In the new Atlantic, a male author lampoons Jodi Picoult and Jennifer Weiner, “Two writers whose work is often referred to as chick lit,” for tweeting and commenting that white male literary darlings (like Jonathan Franzen) get all the good ink. Yet the only thing less fun than not being taken seriously by the big boys is not being taken anywhere at all. I know since I tried to sell out for decades when nobody was buying. Keep reading »
Tag Archives: career
Recently, during a weekly therapy session, my doc and I were doing our thing, talkin’ ’bout boys, my frustration with the ones I have met, and my recent relapse into dreaming about my ex; I was telling her that sometimes, despite being a relatively solitary person who enjoys time alone, I get overwhelmed with loneliness. I miss something I don’t have anymore, that feeling of deep companionship.
It’s something we’ve talked about often in the last year and a half since my biggie breakup; during that time, as my loneliness and grief waxed and waned, my career has thrived. The Frisky has become more successful than I dared to have dreamed when we first started it and I’m noodling with the idea of writing a book; both work and personal projects keep me busy and sometimes I feel like I need to pinch myself to confirm that my professional aspirations have been met with truly thrilling results. Keep reading »
Hallelujah! It’s Friday, and that means one thing: Happy Hour. You go out after work, the boss treats everybody to a round and you loosen up a bit. You spend a lot of time with your co-workers, and you always enjoy having a few beers on a Friday evening. But is there a line? After the jump, read more and tell us how you act when you’re out with your fellow employees. Keep reading »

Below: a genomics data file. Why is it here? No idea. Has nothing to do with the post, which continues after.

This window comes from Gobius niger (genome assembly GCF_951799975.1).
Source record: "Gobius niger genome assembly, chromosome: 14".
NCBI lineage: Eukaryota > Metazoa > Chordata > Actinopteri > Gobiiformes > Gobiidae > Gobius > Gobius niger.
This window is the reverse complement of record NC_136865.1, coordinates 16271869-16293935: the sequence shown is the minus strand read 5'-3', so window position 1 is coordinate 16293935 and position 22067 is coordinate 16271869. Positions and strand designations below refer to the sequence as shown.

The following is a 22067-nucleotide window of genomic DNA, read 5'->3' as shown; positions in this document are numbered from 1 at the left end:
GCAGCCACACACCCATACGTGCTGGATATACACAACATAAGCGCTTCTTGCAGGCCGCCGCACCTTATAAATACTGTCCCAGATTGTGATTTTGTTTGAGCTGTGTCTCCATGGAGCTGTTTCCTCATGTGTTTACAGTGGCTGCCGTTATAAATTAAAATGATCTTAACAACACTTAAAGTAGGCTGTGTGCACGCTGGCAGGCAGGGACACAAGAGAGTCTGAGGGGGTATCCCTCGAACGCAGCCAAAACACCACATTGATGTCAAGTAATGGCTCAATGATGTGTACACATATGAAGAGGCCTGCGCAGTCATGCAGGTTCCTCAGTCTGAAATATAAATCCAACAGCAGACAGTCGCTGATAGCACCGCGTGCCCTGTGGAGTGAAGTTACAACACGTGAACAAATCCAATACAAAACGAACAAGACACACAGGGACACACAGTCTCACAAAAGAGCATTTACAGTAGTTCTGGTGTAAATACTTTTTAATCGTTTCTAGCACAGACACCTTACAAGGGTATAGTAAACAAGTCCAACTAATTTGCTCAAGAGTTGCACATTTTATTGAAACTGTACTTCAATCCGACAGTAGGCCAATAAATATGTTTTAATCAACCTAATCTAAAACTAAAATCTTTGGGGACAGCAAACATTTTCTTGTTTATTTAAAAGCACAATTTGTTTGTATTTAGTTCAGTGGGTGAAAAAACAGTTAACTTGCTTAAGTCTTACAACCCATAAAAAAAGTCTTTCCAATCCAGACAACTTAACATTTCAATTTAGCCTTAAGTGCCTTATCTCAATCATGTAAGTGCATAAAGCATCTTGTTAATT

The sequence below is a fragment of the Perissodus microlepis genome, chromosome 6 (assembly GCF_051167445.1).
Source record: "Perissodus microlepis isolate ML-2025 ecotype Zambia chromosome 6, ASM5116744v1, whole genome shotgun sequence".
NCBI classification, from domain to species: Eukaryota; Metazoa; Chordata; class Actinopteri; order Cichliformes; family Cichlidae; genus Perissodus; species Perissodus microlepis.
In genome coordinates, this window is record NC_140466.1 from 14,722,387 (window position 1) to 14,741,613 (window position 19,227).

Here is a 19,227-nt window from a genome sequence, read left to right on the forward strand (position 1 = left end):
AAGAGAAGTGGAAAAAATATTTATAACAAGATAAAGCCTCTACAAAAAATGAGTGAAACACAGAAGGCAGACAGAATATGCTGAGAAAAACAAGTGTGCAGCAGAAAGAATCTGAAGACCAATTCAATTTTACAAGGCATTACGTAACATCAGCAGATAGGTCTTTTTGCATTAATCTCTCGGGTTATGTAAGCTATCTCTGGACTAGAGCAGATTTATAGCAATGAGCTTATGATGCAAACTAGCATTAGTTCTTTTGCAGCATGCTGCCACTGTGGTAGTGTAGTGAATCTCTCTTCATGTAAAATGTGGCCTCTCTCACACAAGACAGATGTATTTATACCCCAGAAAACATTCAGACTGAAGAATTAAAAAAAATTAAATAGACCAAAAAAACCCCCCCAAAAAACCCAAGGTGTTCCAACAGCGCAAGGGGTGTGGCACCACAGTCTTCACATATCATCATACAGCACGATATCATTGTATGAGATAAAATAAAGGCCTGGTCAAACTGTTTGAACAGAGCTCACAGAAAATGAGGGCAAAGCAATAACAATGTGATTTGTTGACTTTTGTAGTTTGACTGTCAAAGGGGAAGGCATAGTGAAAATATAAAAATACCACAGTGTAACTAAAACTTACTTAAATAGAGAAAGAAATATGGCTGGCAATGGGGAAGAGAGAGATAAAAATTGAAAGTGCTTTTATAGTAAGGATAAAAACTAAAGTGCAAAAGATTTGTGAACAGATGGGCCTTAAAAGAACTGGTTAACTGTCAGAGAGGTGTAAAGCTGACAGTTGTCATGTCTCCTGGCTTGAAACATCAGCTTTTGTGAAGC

I am 21 and just got accepted to grad school studying architecture after being placed on the wait-list. I have been with my boyfriend for a year and although he is supportive in me becoming an architect, he told me that if I was going to go to grad school in the fall he thinks that maybe we should go our separate ways. We both just finished our undergrad degrees and he wants to work and live together and earn some money and he thinks that me going to school will keep us in this money rut that we have been in for the last year. I do agree that our financial stability is lacking to say the least, but my goal was always to go straight to grad school after undergrad. He thinks that me choosing to go to school is abandoning our original plan of working on our finances and he fears that I will turn into one of those people who chooses their profession over their relationship. But I just can’t make the choice between him and my profession because both are equally important to me. I think that if I abandoned either of them I would always think about what could have been. How do I know what’s right? — Aspiring Architect
You know the saying. Well, now it seems blondes not only have more fun, but they’re paid better, too. Researchers found that brunettes and redheads make seven percent less than blondes do, though the reasoning simply cannot be determined. Olga Uskova, president of the International Blondes Association, explains it by saying,”We also do better in the workplace because when we make a mistake we can say, ‘Oh, sorry about that, it’s because I’m blonde’ and get away with it.” While ditziness can hardly be a reason for an inflated rate of pay, you have to wonder why those yellow-haired ladies are earning more. Should we all go into job interviews with fake blonde wigs and then return to our regular roots after the contract and salary has been determined? And if this tidbit of research is true, what’s with all the actresses giving up their blonde locks and going brunette recently? [Telegraph] Keep reading »